Emma also advised, writing that the treatment of morals and religion might be "very interesting", but she would still "dislike it very much as again putting God further off". They took a break in mid May 1870 along with Henrietta and Bessy to visit Cambridge where Horace had started and Frank was graduating with a good mathematics degree. Charles was haunted by the absence of "Dear Henslow", but on the last day met Sedgwick who was overjoyed to see him with his "dear family party". They had a long chat, with Sedgwick not mentioning the Origin, possibly from tact though Darwin thought his brain "enfeebled". Late in the day Sedgwick insisted on showing Charles round his new geological museum, by the end of which Darwin was "utterly prostrated". As Darwin on struggled to get to the train the next day he remarked on the humiliation of being "thus killed by a man of eighty-six, who evidently never dreamed that he was thus killing me?".
The South American Missionary Society had converted and clothed the natives of Tierra del Fuego that Darwin thought were untameable, and after Bartholomew Sulivan sent a photograph of Jemmy Button's son as evidence, Darwin made donations for several years. Darwin was proud to become an honorary member, but warned Sulivan that he would shortly publish "another book partly on man, which I dare say many will decry as very wicked".
Darwin's neighbour Lubbock had been elected Member of Parliament for Maidstone in February 1870 and Darwin lobbied him to get a question added to the census to find if married cousins had as many surviving children as unrelated parents, but when it came up in July, Lubbock's amendment caused furious debate and was heavily defeated. As the Franco-Prussian war got under way, Darwin pressed on to finish the manuscript while worrying about how it would affect his German allies. When the French surrendered at Sedan in November he wrote that "I have not met a soul in England who does not rejoice in the splendid triumph of Germany over France... It is a most just retribution against that vainglorious, war-liking nation." An "ailing and grumbling" Darwin worked on with his corrections, and the proofs were sent off on 15 January 1871 with him doubting that the book was "worth publishing". He promptly started on his next book, using left over material on emotional expressions.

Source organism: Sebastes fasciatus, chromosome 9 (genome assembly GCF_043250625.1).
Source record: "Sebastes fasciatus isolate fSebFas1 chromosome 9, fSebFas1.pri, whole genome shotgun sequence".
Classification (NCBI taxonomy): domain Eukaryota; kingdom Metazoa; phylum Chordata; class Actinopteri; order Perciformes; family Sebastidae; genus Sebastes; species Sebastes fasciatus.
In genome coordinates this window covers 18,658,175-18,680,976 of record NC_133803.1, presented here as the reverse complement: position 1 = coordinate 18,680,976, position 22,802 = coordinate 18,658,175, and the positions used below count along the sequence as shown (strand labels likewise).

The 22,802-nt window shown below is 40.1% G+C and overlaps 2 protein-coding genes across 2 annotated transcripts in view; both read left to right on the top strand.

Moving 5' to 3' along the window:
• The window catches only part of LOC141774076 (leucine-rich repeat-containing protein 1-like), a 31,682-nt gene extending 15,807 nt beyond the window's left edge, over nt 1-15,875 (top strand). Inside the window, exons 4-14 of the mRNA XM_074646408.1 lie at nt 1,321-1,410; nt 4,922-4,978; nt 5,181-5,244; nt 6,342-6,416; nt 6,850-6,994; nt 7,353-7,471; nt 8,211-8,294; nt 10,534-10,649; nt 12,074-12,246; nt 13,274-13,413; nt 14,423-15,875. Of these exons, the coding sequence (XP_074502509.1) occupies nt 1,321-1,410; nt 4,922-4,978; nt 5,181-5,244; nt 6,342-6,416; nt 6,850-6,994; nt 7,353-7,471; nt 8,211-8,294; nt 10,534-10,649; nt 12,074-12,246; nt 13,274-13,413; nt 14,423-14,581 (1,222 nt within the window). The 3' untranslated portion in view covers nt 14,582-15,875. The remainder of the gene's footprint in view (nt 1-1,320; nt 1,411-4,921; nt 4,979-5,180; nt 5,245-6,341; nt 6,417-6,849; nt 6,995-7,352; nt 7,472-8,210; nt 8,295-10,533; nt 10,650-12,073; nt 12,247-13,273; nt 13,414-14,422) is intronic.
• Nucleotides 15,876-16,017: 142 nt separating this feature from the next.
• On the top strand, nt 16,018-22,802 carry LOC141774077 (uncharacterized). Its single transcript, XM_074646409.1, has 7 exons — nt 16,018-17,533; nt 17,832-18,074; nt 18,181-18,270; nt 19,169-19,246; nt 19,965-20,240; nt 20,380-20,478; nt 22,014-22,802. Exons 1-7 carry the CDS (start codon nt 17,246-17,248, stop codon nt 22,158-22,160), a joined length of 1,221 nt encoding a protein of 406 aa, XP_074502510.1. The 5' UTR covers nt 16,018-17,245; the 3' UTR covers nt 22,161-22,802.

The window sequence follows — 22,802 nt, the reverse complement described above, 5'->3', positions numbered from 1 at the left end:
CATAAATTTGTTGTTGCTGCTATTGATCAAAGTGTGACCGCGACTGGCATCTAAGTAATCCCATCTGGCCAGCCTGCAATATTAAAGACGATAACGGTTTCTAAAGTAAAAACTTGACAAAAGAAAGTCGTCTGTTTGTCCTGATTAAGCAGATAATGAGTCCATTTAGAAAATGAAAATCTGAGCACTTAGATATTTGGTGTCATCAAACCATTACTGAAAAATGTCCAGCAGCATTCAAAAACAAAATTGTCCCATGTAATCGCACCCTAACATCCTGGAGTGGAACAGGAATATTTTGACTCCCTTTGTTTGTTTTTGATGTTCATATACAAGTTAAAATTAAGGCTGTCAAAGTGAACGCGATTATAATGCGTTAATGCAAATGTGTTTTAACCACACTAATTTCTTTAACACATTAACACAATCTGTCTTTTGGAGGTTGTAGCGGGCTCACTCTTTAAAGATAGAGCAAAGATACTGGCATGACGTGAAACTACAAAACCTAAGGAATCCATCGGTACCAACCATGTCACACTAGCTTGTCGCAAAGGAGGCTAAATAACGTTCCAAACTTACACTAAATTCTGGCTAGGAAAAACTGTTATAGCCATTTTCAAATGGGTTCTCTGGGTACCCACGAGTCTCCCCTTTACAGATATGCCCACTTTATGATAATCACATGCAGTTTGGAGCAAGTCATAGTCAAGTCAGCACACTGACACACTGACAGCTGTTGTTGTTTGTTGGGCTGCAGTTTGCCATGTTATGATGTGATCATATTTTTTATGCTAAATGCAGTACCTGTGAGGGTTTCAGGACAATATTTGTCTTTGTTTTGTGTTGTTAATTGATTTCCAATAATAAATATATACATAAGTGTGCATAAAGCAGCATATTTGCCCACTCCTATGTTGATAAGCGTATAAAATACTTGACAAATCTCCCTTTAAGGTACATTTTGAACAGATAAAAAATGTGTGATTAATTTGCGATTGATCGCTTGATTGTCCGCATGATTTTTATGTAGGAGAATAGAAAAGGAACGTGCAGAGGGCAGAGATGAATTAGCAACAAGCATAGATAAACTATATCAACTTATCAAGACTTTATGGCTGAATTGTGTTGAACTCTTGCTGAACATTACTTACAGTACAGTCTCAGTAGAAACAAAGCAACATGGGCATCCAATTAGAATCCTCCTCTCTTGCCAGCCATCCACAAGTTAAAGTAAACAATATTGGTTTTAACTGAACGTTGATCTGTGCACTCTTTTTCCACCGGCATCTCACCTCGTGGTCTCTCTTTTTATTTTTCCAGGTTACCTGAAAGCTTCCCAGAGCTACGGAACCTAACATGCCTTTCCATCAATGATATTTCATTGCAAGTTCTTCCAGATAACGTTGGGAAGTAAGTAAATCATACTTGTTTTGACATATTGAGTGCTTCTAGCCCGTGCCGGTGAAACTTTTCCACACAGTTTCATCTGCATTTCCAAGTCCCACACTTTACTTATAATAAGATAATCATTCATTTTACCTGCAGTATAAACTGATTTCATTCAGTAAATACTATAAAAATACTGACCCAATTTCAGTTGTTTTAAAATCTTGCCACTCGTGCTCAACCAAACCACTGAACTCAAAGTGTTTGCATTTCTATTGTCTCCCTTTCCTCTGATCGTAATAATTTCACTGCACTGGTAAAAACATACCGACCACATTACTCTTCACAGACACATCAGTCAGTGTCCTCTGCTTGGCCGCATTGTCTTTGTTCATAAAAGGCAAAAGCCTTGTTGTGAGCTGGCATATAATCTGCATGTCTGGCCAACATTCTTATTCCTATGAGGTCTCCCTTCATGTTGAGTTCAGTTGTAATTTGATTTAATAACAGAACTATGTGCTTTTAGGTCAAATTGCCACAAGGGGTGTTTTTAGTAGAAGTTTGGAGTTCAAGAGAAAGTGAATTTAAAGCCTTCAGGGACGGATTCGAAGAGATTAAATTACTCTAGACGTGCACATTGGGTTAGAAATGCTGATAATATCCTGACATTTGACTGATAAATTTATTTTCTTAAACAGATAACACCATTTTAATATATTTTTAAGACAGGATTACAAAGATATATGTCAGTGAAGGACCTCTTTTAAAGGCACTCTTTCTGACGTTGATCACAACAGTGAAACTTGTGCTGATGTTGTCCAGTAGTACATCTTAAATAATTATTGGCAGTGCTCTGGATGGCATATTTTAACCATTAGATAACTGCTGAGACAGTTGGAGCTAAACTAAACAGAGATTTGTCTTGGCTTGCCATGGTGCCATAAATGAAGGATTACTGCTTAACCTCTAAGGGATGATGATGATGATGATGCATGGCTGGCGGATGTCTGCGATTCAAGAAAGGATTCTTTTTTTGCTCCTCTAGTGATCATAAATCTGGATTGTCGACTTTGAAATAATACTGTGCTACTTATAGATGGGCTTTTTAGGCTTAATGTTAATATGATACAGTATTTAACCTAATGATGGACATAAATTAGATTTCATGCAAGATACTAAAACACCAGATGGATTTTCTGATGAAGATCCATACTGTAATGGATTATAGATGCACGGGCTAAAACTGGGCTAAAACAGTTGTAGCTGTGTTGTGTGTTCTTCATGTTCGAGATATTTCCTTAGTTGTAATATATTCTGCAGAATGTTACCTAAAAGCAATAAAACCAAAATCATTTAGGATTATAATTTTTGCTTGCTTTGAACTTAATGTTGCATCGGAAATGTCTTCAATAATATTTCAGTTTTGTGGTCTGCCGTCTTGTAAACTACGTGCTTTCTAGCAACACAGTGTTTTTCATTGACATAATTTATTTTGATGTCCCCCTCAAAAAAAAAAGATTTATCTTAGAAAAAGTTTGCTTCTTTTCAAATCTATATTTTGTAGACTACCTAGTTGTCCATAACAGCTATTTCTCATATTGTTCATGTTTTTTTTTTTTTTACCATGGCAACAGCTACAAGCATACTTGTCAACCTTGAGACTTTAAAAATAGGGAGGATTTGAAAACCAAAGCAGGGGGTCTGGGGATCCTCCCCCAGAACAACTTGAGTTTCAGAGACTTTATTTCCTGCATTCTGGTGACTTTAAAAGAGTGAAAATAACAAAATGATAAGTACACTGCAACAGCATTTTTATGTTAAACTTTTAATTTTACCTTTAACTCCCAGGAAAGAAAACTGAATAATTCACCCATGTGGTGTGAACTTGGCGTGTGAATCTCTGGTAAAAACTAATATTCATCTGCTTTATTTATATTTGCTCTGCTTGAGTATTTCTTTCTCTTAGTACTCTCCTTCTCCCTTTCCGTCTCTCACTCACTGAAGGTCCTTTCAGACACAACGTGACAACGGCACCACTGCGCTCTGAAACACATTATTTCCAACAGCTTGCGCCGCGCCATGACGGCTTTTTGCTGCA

Within a week Mivart had published On the Genesis of Species, the cleverest and most devastating critique of natural selection in Darwin's lifetime. Mivart wrote expressing "sympathy and esteem" for Darwin, blaming "irreligious deductions" on overzealous supporters and adding "God grant that we in England may not be approaching a religious decay at all similar to that of the middle of the 18th century in France which Frenchmen are now paying for in blood & tears!" As Paris suffered under siege, Darwin sent out review copies of his book, expecting a backlash.
Just at this point parish affairs intruded. The Revd. Henry Powell had now taken over, but the two previous curates got together to sue Darwin for defamatory remarks about the first absconding with the school's cash. Darwin wrote to Brodie Innes that "being examined in court could half-kill me, but was assured that the case would never come to court.
The two 450-page volumes of The Descent of Man, and Selection in Relation to Sex went on sale at twenty-four shillings, with a publication date of 24 February 1871. Within three weeks a reprint had been ordered, and 4,500 copies were in print by the end of March 1871, netting Darwin almost £1,500. Darwin's name created demand for the book, but the ideas were old news. "Everybody is talking about it without being shocked" which he found "proof of the increasing liberality of England". To critics, the book was "raising a storm of mingled wrath, wonder and admiration", though they denied that "spiritual powers" had evolved from brutes in case earnest men gave up "those motives by which they have attempted to live noble and virtuous lives".